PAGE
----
Sfenj — the new sufganiyah

Sfenj — the new sufganiyah

Montclair chef fries up a Moroccan Chanukah treat

Staff Writer, New Jersey Jewish News

Chef Meny Vaknin with a tray of fresh sfenj. Photo by Johanna Ginsberg
Chef Meny Vaknin with a tray of fresh sfenj. Photo by Johanna Ginsberg

First you learn how much chef Meny Vaknin loves his grandmother. Later you swoon over the mouthful of memories he has prepared for you. Like all delicious nostalgia, he has elevated and refined the rustic treat known as sfenj, adjusting the flavors and improving the rise. He affectionately deemed the finished product “a little ugly,” which suddenly took on the meaning of “homey” and praiseworthy.

Sfenj — from the Arabic for “sponge” — is a Moroccan confection similar to a beignet and served at Chanukah, Maimouna (the feast held at Passover’s end), and “whenever there’s a celebratory thing like a bar mitzvah or a bris that requires food,” according to Vaknin, owner of the new Marcel’s Bakery and Café and the popular Mishmish Café, both in Montclair. 

Usually made from flour, water, yeast, and salt, sfenj dough can be sweetened with sugar or left savory. Vaknin likes to add a little baking powder to the basic recipe. Although it must be left to rise, the dough is not kneaded, and the result is a lighter pastry than American doughnuts, whose dough is kneaded about five minutes; Israeli sufganiyot need to be kneaded for at least 10 minutes. 

By the time this reporter arrives at Marcel’s, the dough — airy, delicate, and sticky — had been mixed and proofed twice. Vaknin keeps a small bowl of water nearby to dip his fingers before touching the dough, and recalls that his safta, his grandmother Channa, uses oil to moisten her fingers. The deep fryer has been filled with canola oil and heated (home cooks can use a large pot). He scoops a handful of dough from the edge so as not to disturb the air pockets more than necessary, then inserts his fingers through the middle to create a hole, gently catching the side he is not holding with the other hand, and places it into the fryer.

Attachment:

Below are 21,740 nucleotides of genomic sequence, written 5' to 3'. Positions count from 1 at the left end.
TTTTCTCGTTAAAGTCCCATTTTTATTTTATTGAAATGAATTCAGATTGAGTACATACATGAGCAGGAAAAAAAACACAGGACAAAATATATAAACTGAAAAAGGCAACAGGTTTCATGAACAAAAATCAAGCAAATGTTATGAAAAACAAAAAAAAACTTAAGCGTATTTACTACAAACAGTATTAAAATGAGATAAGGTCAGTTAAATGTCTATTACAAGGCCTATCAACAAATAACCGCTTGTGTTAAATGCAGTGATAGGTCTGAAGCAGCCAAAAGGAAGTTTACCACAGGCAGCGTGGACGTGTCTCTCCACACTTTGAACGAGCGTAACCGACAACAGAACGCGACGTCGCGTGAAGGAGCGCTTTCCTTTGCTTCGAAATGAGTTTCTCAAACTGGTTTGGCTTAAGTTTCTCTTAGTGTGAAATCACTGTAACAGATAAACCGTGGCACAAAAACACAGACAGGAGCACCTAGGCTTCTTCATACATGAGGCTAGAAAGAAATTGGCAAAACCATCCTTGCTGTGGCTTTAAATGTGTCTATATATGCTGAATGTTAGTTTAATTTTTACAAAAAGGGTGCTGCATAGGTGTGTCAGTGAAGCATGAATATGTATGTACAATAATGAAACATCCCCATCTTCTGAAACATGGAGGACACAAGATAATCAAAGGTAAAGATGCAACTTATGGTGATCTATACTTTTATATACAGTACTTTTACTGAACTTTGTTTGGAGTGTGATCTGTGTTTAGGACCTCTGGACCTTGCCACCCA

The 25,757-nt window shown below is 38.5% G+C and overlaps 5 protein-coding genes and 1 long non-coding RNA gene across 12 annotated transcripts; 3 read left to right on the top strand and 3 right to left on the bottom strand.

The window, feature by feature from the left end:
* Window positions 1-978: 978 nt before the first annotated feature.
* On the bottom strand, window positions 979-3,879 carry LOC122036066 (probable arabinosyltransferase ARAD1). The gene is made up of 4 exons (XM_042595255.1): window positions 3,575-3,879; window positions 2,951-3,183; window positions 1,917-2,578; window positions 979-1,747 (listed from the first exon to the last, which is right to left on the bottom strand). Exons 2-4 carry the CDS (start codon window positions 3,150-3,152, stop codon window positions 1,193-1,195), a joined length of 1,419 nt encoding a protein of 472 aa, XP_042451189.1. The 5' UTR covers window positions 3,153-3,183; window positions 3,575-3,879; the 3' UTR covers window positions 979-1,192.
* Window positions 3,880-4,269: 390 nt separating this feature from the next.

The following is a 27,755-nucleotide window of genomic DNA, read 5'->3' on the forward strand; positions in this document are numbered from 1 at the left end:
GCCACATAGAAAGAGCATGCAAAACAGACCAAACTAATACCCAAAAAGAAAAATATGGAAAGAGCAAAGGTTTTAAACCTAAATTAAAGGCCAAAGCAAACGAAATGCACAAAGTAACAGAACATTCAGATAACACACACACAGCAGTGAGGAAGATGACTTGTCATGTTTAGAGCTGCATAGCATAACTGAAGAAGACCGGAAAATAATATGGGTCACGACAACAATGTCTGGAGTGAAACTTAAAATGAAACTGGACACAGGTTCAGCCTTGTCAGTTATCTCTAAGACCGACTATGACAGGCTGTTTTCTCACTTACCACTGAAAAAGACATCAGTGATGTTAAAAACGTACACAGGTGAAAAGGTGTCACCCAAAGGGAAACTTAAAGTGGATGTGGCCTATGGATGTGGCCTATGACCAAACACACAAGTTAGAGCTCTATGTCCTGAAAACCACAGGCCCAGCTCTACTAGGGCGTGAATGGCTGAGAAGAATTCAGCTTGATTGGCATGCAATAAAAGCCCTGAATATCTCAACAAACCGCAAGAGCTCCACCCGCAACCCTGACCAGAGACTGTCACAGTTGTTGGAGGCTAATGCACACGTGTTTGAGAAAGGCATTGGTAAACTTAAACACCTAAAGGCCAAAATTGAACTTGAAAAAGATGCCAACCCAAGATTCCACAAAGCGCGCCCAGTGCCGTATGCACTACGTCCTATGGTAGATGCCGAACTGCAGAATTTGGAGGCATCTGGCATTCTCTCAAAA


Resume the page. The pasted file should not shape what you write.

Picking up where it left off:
The secret to successful sfenj is what happens next: Vaknin continuously spoons hot oil over the top of the pastries. “It makes it ‘poof,’” he says, as the tops just barely perceptibly take on air. After a few minutes, he turns the dough over, but never stops drizzling the oil in short, quick movements. “That’s why these are also very greasy — but not in a bad way,” claims Vaknin, but adds, “They are not a low-calorie dish.” Especially eaten the way he did as a child: with butter smeared on top, along with sugar and honey.

The frying is a labor-intensive process. “You have to be in the zone to make those; there’s no rush,” he said. And as he adds dough to the fryer, he is mesmerized. “I like to get lost in the frying.” 

When they are finally finished, the chef places the sfenj on a tray and gives them a dusting of confectioners’ sugar. He moves them to a plate and drizzles honey on top. He looks at them for a few minutes, and takes a bite. He offers a boyish grin, changes his posture, and for a moment he is somewhere else. 

Then he gives samples. Fresh from the fryer, they are light and sweet, just crunchy on the outside, moist and fluffy inside. They are somehow dense but not heavy. And he utters his truth. Despite all his training and technique, “I still like my grandmother’s better.”

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